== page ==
Interesting Reading – December 12, 2016

Published on December 12, 2016

In this series, we suggest worthwhile reading material on a variety of topics, not all of which are directly related to investing.  

Why Mohnish Pabrai Likes GM, Fiat, and Southwest Air – Barron’s, December 9, 2016.  Mohnish Pabrai’s Pabrai Funds has returned 14.2 percent annually, after fees, since its inception in July 1999 through the end of 2015 compared to 4.3 percent annually for the Standard & Poor’s 500.  In this interview, Mr. Pabrai discusses his background and investing philosophy along with his investment thesis for General Motors, Fiat, and Southwest Airlines.  Mr. Pabrai is also the author of The Dhandho Investor:  The Low-Risk Value Method to High Returns and recently started a new blog.

Why would you want to buy a self-driving car? – Financial Times, December 7, 2016.  John Gapper believes that road transportation is likely to become a utility purchased by volume with a model similar to electricity and water.  Once automobiles are truly self-driving, there will be little reason to actually own a vehicle since the same freedom of travel will be available on demand.  For many people, the cost of transportation will be far lower than owning a personal vehicle.  Our recent article on Elon Musk’s biography is worth reading for those interested in autonomous vehicles.  This is an interesting counterpoint to Mr. Pabrai’s bullish outlook on automobile sales, although it is likely that any move toward less personal ownership of vehicles is many years away.

Overbought!!? – The Brooklyn Investor, December 8, 2016.  The Brooklyn Investor looks at total returns for the Standard & Poor’s 500 over the past fifteen years along with some other market statistics.  While noting that we can enter a bear market at any time, he does not see any reason to believe in an imminent threat of a  “1929/1999/Nikkei 1989-like top” in the stock market.  He has also set up a website as a companion for the blog which offers 13-F data along with some interesting charts on Berkshire Hathaway.

The Story of How McDonald’s First Got Its Start – Smithsonian Magazine, November 1, 2016.  This is a excerpt from Ray & Joan, a recently published book by Lisa Napoli that covers the early years of McDonald’s and how Ray Kroc transformed the company.  The excerpt covers the early activities of the McDonald brothers and ends right as Ray Kroc first came on the scene.  This looks like a very worthwhile book for readers interested in the restaurant industry.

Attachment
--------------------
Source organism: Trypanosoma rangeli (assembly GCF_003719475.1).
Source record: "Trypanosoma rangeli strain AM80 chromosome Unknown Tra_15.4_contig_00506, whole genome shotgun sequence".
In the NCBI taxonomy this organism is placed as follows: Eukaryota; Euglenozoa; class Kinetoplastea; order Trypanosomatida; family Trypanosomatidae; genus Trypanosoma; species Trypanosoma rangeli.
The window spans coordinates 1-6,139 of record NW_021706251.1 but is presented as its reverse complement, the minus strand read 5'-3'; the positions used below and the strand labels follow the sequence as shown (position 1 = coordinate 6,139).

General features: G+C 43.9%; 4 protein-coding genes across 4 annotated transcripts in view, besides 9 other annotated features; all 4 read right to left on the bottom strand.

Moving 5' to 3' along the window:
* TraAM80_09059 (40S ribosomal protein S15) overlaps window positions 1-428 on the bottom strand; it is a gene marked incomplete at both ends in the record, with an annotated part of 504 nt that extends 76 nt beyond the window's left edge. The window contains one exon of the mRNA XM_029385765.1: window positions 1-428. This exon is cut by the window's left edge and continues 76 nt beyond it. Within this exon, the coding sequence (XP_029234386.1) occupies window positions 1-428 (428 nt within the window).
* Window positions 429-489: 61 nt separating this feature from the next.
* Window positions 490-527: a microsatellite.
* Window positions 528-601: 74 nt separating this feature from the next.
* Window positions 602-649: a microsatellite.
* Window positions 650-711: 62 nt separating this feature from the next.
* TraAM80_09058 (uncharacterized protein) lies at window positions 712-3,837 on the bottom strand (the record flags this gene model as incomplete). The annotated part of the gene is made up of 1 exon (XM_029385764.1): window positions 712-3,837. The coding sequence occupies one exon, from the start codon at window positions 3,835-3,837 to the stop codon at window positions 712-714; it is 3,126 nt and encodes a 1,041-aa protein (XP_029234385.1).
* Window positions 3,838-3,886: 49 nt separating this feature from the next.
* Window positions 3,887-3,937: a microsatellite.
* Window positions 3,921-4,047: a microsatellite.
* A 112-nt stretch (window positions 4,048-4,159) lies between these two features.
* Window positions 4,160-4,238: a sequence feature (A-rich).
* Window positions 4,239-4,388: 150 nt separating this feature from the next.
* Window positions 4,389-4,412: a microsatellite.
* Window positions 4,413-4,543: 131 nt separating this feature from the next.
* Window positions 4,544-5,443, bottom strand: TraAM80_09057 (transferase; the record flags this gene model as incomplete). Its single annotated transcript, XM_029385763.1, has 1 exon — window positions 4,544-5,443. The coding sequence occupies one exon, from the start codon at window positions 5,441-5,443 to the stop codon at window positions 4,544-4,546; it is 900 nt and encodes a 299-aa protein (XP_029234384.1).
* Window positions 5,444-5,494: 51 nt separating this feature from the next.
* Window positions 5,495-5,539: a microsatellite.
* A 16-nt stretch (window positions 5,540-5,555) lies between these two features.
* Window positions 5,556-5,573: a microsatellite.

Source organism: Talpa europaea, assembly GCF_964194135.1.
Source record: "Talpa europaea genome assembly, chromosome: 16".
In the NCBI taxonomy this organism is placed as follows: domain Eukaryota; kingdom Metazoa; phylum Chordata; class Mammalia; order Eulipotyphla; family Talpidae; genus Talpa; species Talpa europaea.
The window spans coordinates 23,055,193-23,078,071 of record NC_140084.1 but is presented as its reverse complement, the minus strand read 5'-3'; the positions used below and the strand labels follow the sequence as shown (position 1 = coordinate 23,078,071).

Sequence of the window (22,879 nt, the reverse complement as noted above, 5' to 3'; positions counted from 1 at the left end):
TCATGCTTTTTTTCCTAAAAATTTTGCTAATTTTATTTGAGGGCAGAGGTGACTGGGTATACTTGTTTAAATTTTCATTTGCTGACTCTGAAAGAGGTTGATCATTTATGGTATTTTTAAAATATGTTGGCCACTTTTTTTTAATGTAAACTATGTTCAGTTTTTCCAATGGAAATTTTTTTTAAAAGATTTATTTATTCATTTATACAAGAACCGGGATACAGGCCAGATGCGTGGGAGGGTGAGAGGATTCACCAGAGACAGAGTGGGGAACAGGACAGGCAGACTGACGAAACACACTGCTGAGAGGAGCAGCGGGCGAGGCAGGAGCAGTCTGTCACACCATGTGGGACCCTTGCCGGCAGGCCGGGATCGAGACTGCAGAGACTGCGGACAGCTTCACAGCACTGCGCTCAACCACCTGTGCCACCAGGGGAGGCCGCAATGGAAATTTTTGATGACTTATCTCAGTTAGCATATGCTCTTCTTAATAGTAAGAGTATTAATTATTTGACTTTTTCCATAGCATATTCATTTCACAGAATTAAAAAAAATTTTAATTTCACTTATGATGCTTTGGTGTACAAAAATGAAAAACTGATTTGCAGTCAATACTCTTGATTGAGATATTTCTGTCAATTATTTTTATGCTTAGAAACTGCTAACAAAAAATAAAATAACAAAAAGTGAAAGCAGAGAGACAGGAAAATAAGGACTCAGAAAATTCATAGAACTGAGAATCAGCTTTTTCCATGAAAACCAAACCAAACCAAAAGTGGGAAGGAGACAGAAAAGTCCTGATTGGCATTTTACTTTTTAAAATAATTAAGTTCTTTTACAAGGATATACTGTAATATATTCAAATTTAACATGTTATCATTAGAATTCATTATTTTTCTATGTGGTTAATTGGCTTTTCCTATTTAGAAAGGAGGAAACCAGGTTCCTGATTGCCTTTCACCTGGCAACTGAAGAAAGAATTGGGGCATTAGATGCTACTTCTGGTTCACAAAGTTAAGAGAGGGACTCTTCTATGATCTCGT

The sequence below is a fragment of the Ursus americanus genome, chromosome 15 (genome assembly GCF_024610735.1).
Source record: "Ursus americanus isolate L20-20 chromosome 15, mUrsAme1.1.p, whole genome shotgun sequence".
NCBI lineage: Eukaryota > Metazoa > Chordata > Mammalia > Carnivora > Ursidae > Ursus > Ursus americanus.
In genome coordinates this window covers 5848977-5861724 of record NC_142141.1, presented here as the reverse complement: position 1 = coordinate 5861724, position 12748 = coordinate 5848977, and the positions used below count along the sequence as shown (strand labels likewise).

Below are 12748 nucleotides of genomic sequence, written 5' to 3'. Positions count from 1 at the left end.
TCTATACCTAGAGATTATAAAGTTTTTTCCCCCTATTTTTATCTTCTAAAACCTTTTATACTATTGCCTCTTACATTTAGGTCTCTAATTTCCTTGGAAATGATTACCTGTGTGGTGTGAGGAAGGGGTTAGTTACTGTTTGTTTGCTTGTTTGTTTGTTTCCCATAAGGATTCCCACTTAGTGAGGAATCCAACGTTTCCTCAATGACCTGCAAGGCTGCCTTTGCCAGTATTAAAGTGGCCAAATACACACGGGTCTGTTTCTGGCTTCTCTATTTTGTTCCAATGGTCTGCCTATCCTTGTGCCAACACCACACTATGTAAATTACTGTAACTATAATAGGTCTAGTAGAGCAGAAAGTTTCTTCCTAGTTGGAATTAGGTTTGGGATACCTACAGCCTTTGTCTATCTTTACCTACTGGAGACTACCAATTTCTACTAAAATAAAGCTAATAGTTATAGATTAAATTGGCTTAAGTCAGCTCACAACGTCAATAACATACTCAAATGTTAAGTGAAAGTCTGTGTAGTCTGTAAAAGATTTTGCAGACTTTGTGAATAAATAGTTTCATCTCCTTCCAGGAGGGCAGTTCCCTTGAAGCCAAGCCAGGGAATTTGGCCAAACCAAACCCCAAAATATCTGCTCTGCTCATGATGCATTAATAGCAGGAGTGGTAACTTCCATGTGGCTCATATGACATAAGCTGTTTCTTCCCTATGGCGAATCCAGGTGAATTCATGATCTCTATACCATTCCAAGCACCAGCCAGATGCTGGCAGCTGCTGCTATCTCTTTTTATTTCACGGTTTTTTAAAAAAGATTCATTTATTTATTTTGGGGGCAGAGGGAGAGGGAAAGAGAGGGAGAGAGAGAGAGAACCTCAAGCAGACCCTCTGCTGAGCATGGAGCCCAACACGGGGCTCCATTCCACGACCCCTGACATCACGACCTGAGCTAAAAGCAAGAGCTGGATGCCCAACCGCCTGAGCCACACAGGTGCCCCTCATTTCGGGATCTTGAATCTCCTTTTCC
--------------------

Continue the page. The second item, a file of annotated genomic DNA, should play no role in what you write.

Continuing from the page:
Does Decision-Making Matter? – The New York Times, November 25, 2016.  David Brooks provides his thoughts on The Undoing Project by Michael Lewis, a new book covering the fascinating story of how Daniel Kahneman and Amos Tversky revolutionized how we think about human decision making.  See also William Easterly’s review in The Wall Street Journal published on December 5.  (Note:  The Rational Walk will publish a review of The Undoing Project in the near future.  The book is excellent and well worth reading.)

Business Blunder: Pancake Flipper Al Lapin Jr. & International Industries (IHOP) – Intelligent Fanatics Project, December 1, 2016.  We recently reviewed Intelligent Fanatics Project, a book that presents case studies covering eight business success stories.  In this article, Sean Iddings looks at the opposite scenario:  a “fanatic” who appeared to be on the path to similar success but overreached and ended up failing to realize the potential of the brand he created.

Why Moats are Essential for Profitability (Restaurant Edition) – 25iq, November 18, 2016.  Tren Griffin looks at the economics of the restaurant industry and the importance of a moat in achieving profitability.  The chance of success in this business is quite low given the huge number of restaurants in the United States (624,301 as of the Spring of 2016) and the low margins resulting from vigorous competition.  The kind of profitability posted by a company like Chipotle Mexican Grill until the E. coli crisis hurt results is the exception rather than the rule in this industry.

Efficiency is the Highest Form of Beauty – Mr. Money Mustache, November 24, 2016.  There is much inefficiency in the way the typical consumer goes about spending money, and beauty in pursuing a more efficient personal consumption model:  “Spending is a skill: a Mustachian can buy the same lifestyle with $25,000 that might cost a Consumer Sucka $100,000 per year. If you can cultivate this skill, the Art of the 75% reduction, at any income level, you can go from a lifetime of being in debt, to being rich enough to retire in less than 10 years.”

What’s Speculating?  What’s Investing?  Some of the Wisest Investors Weigh In – The Wall Street Journal, December 9, 2016.  Jason Zweig examines the elusive nature of making hard and fast distinctions between investing and speculating.  The quote from Fred Schwed Jr, author of Where are the Customers’ Yachts?, seems to resonate:  “Speculation is an effort, probably unsuccessful, to turn a little money into a lot.  Investing is an effort, which should be successful, to prevent a lot of money from becoming a little.” 

Warren Buffett Says Donald Trump Won’t Derail the Economy – Fortune, December 5, 2016.  In this interview, Warren Buffett reflects on the 2016 election. Mr. Buffett supported Hillary Clinton but believes that Donald Trump’s victory will not derail the economy and that the U.S. will be wealthier after Mr. Trump’s presidency.  He also has some interesting points to make regarding free trade.

Interesting Reading – December 12, 2016